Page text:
Screen shot 2013-07-11 at 1.06.48 PMI don’t know about you, but I have a fairly tough time “shutting off my brain” at any point of the day or evening.  And technology does NOT help this.  You’re probably no different.  So, I have recently been making some changes with my daily rhythms and use of technology that has helped me actually pay attention to the people sitting directly in front of me.  I thought I would throw them out in hopes they might be a benefit to you as well. Here they are:

  1. Drive home.  When I drive home from “work” I have decided to do a few things.  First, I don’t have the radio on.  This allows me to breathe a bit and process through my day.  Secondly, I turn my phone off.  This allows me to unwind a bit before I get home.  Lastly, I get to my neighborhood about 5-10 minutes before I’m supposed to be home, park under a tree and sit there.  I pray.  I process.  I unwind.  This allows me to really be at home when I get there.
  2. Cell phone.  I recently changed my voicemail to say that I check messages every Friday.  This gives me time and space to respond to people as time allows rather than stressfully trying to get back to everyone.  I spend Friday mornings getting back to messages.
  3. Kids.  I have made a decision to not check my cell phone until my kids go to bed.  There are a few exceptions to this rule, like if we are waiting for someone to get back to us as a family or if we are having someone over for dinner than they are running late (or things like that).  When I walk in the door my ringer is off.  I then set my phone down on our kitchen island, face down, and pick it up later.  I’m not perfect at this, but it something I’m trying to do…and when I do, I tend to mentally be with my kids when I’m physically with them.
  4. Meetings.  I’ve now made it a rule that when I’m meeting with someone my cell phone goes off.  No buzz.  Ringer is off and I don’t answer it.  If there is an urgent call I’m waiting for I let the person I’m meeting with know that that call may come in before it does.  I also have a little deal with my wife.  She can call me at any time.  If I don’t pick up, I’m in a meeting.  But if she REALLY needs to talk to me she immediately calls back.  At that point I will tell the person I’m meeting with about my deal with my wife and they tend to understand.

The bottom line to all this is I’m trying to actually pay attention to the people who are directly in front of me.  I know, amazing concept.

So, I’ve been hearing about different strategies to help new students get “plugged in” to youth group. I remember talking about that at the last church I worked at. So I anticipated it… worrying about plugging them in. But strangely enough our youth group didn’t have any problems with it. It just sorta happened. I was pleasantly perplexed, but when I thought about it more… it just made a whole lot of sense. The two things I think contributed to the easy transition were these…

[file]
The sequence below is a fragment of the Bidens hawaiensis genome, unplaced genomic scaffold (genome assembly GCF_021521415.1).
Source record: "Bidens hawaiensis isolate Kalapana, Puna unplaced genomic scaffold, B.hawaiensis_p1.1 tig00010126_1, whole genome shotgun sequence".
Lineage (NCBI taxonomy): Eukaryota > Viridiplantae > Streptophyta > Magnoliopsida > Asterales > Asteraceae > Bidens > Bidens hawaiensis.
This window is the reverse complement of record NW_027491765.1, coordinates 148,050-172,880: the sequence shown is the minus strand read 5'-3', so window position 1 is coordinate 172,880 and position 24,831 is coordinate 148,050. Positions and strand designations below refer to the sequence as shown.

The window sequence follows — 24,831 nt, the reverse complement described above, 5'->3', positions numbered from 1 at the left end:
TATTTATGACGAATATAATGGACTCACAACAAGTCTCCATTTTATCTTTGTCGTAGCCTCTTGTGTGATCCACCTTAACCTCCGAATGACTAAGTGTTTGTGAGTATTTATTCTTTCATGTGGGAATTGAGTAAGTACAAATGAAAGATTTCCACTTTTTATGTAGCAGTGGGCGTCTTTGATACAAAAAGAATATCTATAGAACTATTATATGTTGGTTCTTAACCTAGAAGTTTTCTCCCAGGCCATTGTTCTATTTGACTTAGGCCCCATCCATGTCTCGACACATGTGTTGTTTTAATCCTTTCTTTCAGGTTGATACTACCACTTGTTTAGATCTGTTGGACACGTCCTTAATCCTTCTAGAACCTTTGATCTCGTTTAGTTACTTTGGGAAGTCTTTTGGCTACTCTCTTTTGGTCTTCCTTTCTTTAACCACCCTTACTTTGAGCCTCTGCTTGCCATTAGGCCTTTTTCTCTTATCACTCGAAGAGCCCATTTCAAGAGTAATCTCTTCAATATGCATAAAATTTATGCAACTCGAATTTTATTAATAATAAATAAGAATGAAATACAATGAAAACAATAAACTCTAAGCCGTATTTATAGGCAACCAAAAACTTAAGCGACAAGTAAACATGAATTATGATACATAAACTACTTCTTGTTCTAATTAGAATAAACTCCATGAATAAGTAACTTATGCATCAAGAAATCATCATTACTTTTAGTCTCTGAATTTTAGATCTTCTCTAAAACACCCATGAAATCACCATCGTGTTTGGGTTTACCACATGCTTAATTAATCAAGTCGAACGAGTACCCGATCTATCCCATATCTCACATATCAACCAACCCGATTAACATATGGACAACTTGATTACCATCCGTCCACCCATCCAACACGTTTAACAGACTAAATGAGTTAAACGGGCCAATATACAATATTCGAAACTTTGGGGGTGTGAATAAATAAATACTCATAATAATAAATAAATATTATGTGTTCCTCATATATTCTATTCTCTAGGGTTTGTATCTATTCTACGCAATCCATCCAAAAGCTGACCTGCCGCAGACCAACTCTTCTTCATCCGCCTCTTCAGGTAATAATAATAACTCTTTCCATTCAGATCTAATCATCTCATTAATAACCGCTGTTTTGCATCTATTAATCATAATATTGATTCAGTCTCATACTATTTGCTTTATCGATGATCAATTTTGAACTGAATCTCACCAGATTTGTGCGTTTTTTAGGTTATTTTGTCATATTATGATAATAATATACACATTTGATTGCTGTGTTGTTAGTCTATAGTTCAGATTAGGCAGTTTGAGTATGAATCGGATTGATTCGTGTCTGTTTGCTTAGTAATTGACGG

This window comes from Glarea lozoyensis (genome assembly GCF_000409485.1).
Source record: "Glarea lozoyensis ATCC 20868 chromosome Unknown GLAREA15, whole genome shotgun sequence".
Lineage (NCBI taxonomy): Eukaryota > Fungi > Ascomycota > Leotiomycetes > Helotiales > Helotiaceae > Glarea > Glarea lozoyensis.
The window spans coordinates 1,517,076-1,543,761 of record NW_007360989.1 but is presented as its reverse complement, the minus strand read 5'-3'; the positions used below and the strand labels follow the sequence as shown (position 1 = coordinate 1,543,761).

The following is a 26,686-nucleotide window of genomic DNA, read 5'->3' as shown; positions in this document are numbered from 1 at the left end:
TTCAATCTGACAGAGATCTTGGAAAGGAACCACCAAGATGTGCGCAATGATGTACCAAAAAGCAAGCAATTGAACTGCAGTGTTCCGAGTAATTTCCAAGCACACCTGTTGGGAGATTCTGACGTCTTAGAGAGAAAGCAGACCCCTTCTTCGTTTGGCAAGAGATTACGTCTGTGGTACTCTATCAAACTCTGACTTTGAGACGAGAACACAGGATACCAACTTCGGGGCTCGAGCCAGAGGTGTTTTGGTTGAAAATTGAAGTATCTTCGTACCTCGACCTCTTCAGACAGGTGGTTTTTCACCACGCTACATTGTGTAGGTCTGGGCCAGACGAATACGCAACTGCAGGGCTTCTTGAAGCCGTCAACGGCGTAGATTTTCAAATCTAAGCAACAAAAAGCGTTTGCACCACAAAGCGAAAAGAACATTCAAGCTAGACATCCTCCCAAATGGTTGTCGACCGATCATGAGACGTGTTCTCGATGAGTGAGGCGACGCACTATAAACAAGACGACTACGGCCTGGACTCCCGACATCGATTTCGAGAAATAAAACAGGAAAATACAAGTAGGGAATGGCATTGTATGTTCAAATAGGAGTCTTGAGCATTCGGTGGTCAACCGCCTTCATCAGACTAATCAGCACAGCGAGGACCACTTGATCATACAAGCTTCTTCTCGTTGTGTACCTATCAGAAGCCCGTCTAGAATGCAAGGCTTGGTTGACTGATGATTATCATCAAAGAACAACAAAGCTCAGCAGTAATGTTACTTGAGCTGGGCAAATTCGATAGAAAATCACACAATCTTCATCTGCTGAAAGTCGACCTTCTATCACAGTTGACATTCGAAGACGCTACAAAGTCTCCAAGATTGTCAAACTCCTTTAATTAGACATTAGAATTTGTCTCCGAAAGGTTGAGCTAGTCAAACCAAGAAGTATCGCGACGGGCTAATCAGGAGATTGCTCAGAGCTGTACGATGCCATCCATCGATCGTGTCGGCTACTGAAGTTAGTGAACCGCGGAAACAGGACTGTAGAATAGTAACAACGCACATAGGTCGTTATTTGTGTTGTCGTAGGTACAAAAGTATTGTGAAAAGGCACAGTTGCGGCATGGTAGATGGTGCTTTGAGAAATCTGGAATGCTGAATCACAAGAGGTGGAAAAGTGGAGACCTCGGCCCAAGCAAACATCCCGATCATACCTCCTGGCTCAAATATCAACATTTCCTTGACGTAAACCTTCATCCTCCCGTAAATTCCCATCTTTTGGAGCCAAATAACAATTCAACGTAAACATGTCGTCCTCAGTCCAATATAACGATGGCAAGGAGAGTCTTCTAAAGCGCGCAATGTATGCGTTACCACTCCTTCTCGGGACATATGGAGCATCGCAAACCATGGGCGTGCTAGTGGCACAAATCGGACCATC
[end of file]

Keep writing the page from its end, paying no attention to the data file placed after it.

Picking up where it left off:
Teach the Gospel every week. Being exclusive is a result of your students feeling in their hearts a need to exclude. To make themselves feel more important, to feel safe. Teach them the gospel week in and week out. How through Christ their needs for love and inclusion are completely filled. It takes their focus off themselves and turns them outward towards others. It works… the students around here are not perfect (I tell them almost every week they are a bunch of rag-tag sinners), but they are more outwardly focused. Not because of guilt, but because they know they are loved. If you remember high school at all that should blow your mind. High School is the most self-centered time of your life. Solution… teach them the Gospel over and over again.
Have older students help out in the children’s classrooms. For years we’ve had a program called Kids Helping Kids. I grew up knowing the older students because they were my old sunday school teachers. Relationships were already formed. So a new 6th grader coming into youth group already knows the older students! A few weeks ago a seventh grader expressed this during a sharing time. Basically he said… I was excited and felt comfortable coming to youth group because I already knew people liked me and wanted me there. Do I need to say more? I think not.
Teach students the Gospel and have older students help in the children’s classes. It makes the whole “promotion” thing into something very natural and easy.
David Misson is the Youth Pastor at Peninsula Bible Church in Willow Glen CA. You can follow him on Twitter: @davidmisson

First let me say that everything Google does for my Android phone is amazing. I mostly use an iPhone but on long trips I switch over to my Droid X because Google Nav is amazing (even better than my Garmin GPS). Google Voice is great for 3 main reasons; Free 2nd phone number, Free voicemail that gets transcribed (typed out for you), and Free text messaging…a 4th reason could be the perfect integration with the phone (which IS available for iPhone), it really is a great app. There are other great Google apps but I want to share my top 14 non-Google apps.

DRUM ROLL PLEASE…In No Specific Order (all from the app store from my phone)

Top 14 Favorite Non-Google Android Apps…

Astrid - To do list with timers
Seesmic – Twitter
Youversion – Bible
Advanced Task Manager – Stop apps one at a time or all at once
Evernote – Remember Everything
Glympse – I can send an email link to let someone follow me via gps
Remote for iTunes – Remote for iTunes
Fake Call – Set a time for your phone to ring, looks like real call
Ringdroid – Create ringtones
TED – Video workshops from leading leaders
Shopsavvy – Best bar code reader/price checker
SportsTap – Great sports score app (better than Google’s)
Monkey Kick Off – Dumb game…I play it for hours
Toddler Lock – Keeps the kids occupied at crucial moments